I have sat as an elected parent rep on a SPC since the councils were first established; first as a parent rep in an elementary school and, for the last two years, as a parent rep on a Secondary SPC. Through out this process I have been able to see first hand the ways in which the SPC functions. I will of course caution readers that I am drawing here from my particular experience as a parent who, like many, was less than enthused about the prospects but recognizing that they were in place and would not be withdrawn jumped in to try and play some role in the way in which these councils function.SPCs are thus charged with the responsibility of drafting a school growth plan. The Ministry of Education guidelines, regulations, and the enabling provincial legislation describe a clear demarcation of roles and responsibilities, even anticipating the possibility that partner groups might boycott the proceedings or that the plan may not conform to expectations at the school board or ministry levels. The legal authority to appoint members to the council, to require the principal to draft a plan if the SPC’s plan deviates from the Ministry’s terms of reference, or for the school board to step in itself and write the plan is clearly inscribed in the legislation.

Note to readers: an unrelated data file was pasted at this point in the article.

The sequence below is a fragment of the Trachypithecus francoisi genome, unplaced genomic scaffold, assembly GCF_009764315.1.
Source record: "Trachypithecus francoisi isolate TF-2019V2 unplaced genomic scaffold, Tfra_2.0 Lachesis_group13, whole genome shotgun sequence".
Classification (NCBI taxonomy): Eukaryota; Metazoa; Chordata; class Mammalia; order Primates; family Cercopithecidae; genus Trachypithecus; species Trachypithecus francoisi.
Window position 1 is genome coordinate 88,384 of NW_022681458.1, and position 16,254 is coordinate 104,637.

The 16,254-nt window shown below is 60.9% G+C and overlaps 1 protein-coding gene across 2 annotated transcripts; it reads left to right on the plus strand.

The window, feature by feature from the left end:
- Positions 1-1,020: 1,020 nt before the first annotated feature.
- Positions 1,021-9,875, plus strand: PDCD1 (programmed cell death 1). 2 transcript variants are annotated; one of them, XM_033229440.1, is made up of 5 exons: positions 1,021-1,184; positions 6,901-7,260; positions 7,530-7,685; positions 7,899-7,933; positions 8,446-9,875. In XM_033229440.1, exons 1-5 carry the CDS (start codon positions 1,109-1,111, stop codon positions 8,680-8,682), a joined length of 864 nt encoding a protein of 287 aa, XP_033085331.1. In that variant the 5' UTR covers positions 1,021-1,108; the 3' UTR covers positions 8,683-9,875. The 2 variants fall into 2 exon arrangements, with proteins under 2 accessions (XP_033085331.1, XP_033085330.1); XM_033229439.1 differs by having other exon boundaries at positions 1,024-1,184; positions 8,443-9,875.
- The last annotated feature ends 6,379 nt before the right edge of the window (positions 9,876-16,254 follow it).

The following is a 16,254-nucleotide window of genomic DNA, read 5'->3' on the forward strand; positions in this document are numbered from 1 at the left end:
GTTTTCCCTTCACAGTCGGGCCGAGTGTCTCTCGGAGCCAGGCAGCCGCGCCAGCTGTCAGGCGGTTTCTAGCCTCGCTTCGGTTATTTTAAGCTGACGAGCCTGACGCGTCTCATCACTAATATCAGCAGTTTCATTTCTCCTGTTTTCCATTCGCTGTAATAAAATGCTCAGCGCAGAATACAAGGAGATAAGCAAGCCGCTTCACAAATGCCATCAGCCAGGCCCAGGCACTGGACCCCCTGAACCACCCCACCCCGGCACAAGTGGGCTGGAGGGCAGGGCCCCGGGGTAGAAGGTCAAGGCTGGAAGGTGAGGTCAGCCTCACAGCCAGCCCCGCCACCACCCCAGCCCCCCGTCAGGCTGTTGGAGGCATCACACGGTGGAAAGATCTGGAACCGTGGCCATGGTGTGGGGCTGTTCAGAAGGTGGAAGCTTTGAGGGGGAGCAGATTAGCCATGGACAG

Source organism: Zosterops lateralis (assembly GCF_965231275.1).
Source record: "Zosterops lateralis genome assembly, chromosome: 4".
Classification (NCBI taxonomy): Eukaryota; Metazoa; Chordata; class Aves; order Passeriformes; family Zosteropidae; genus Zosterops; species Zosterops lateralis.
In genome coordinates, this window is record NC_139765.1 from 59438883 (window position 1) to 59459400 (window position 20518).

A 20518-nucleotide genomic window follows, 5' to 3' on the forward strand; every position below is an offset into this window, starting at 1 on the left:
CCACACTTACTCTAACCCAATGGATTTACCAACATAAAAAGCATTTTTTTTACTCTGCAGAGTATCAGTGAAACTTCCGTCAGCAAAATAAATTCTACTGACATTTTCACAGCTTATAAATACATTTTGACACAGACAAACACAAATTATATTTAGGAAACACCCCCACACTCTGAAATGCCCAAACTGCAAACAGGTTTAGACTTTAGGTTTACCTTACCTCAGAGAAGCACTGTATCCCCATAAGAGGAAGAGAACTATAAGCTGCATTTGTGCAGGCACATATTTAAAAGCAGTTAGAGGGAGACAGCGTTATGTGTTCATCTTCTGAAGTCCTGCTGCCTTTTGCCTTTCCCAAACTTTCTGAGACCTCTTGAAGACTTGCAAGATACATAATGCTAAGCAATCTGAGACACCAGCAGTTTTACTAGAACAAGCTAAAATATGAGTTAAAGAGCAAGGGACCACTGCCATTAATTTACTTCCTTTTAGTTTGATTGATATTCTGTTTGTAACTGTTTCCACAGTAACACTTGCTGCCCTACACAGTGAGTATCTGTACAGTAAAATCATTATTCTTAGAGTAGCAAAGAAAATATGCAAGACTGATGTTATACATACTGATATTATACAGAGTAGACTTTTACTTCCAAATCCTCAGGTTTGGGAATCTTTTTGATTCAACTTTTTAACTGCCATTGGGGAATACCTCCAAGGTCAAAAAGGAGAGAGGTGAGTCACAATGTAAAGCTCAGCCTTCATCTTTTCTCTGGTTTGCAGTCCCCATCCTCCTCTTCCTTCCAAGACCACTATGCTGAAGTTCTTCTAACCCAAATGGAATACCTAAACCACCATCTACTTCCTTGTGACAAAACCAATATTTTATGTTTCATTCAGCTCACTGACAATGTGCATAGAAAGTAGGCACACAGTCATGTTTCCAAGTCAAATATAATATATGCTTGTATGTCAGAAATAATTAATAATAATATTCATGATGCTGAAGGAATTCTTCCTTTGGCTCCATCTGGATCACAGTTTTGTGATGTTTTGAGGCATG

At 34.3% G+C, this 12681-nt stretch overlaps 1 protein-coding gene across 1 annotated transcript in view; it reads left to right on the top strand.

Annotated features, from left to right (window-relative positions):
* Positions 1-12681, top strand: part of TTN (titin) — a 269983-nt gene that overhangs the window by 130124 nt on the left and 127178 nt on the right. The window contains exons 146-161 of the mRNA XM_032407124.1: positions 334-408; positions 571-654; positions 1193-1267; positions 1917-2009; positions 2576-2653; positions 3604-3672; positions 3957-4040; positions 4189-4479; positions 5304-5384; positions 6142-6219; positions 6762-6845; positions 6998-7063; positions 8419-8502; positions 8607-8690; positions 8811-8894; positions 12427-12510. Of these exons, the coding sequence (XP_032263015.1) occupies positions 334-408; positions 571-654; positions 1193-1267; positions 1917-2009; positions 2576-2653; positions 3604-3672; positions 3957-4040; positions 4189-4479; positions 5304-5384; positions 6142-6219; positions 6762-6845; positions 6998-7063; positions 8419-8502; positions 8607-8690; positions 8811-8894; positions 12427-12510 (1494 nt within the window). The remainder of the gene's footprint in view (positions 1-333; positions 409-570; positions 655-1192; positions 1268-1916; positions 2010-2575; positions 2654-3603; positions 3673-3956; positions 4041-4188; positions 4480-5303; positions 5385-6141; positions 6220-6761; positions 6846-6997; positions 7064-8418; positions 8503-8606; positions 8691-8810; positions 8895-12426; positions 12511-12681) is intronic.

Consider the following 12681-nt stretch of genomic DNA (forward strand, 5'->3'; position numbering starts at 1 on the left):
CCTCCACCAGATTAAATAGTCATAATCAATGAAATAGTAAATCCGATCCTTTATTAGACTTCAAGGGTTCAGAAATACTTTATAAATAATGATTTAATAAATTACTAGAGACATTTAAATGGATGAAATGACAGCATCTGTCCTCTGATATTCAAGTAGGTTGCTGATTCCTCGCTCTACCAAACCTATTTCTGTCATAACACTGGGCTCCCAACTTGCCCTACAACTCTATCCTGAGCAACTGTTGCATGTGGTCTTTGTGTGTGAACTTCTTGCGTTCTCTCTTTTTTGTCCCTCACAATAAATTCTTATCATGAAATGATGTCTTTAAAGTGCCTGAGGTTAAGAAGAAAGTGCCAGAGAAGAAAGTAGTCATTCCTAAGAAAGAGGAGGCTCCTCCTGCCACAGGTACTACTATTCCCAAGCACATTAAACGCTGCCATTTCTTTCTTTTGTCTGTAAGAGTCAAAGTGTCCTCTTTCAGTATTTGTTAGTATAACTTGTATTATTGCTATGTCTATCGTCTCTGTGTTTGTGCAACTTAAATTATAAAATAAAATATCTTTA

The school growth plan strikes me as a rather strange document that is explicitly based upon an ideology of constant improvement and steady increases in achievement (typically measured narrowly). Drawing upon an array of statistical data that summarizes standardized test scores (provincial course exams and Foundation Skills Assessment ), measures of social responsibility, safety , and satisfaction , and assorted other pieces of information that lend themselves toward quantification the school growth plans are supposed to set goals, objectives, and ways to evaluate them that will lead to constant improvement in all areas of the school. Qualitative data could be incorporated but few SPC members, School Board or Ministry staff appear fully aware of the possibilities and ways to move from anecdote to effective use of qualitative data. The end result can end up being plans that identify ‘trends’ emerging from statistically insignificant changes in descriptive data: i.e. test scores increase by 1% over a period of two years. This is not, of course to say, that useful and important dialouge does not occure -it does-. Rather, it is to suggest that a vision of education that is focussed simply on increasing student achievement is a narrow and bereft approach to learning and teaching.